Saturday, March 30, 2019

Ride Along

“It’s a beautiful day in the neighborhood….won’t you ride along with me?” sings Daniel Tiger, on the cartoon based on Mr. Roger’s Neighborhood.

We gathered our supplies: library books and water bottles and change for paying the bus fare (shortest kids are free) and waited at the bus station downtown. The bus station is the main artery downtown and so much life is happening! There was anxiety that we had missed him, or would we get back in time for our next activity? Finally, Phillip drove up a few minutes late on bus #88.

This would be a one-hour excursion going out to the Industries for the Blind off of University Parkway, where many visually impaired people would be getting off work. Riding the bus is a wonderful experience to learn about our community.

In this photo, you’ll see Phillip’s concentrating face in the rearview mirror. To his right is his trainer, as he is still a cadet. She double checks to ensure safety for him in these early days of driving.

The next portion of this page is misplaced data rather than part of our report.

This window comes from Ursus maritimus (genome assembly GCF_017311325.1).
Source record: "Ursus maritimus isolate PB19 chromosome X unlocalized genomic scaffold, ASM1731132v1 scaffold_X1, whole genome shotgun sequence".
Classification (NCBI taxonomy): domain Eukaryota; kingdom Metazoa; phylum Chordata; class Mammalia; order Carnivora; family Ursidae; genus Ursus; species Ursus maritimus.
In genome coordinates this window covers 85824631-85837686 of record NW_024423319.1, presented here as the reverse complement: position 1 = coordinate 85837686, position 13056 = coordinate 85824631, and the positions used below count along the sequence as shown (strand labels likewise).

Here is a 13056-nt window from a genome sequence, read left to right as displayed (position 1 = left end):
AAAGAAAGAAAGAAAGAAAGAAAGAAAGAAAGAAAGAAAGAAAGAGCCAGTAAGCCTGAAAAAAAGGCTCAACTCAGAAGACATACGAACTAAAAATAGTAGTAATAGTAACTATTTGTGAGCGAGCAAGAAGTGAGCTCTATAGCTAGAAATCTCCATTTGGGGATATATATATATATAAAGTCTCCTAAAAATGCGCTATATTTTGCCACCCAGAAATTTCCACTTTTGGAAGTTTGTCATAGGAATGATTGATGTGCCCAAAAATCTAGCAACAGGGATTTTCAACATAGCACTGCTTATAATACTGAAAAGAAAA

Knowing his insecurities about this job, I felt proud when he successfully turned a tight corner or patiently waited for the cars that zoomed around him when he needed to change lanes to get ready to turn. Phillip had wanted to chat and visit with the kids, but this turned out to be a busy route at the time slot we chose to ride, so we just sat quietly in the back. This gave us the opportunity to just ride along and pray for him and try to feel his feels.

We are becoming more united as we try different ways to support Phillip in his new endeavor, seeing first-hand how exhausting it is to maintain concentration driving a bus. Unsolicited, the boys spent a good deal of time yesterday making a new Lego creation together: the blue and white bus, you see in the photo below!

Tuesday, March 26, 2019


After 4 days of driving as a cadet, I would like to recount how full my heart is.  Full of stories of human kindness and learning.  Full of learning from noble bus drivers with years of experience, who look forward to seeing their passengers.  I want to write about the thrill of safely making tight turns and the sense of accomplishment of completing a 9-hour straight shift.